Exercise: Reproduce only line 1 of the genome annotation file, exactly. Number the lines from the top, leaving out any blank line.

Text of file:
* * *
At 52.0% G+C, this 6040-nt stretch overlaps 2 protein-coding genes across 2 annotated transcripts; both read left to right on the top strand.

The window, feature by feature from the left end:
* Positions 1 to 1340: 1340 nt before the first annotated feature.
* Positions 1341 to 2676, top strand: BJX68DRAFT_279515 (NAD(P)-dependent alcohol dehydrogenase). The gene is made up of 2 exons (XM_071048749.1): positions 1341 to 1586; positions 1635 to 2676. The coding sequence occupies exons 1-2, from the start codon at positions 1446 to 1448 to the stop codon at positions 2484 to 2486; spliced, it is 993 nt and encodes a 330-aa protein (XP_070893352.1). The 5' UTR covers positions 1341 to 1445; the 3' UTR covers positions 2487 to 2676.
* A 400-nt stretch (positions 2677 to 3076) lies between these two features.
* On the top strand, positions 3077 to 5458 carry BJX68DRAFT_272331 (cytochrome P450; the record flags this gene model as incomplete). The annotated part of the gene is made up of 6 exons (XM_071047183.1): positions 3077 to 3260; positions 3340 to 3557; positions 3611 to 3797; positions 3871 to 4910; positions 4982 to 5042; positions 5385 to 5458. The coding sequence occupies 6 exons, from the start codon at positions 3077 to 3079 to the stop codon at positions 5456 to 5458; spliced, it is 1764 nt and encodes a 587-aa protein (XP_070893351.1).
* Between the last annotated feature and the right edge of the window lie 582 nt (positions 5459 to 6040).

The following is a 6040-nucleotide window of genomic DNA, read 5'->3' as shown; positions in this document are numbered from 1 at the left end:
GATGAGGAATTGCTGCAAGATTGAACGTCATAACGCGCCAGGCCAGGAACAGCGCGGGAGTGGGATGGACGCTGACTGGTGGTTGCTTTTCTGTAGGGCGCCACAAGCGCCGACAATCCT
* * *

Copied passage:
At 52.0% G+C, this 6040-nt stretch overlaps 2 protein-coding genes across 2 annotated transcripts; both read left to right on the top strand.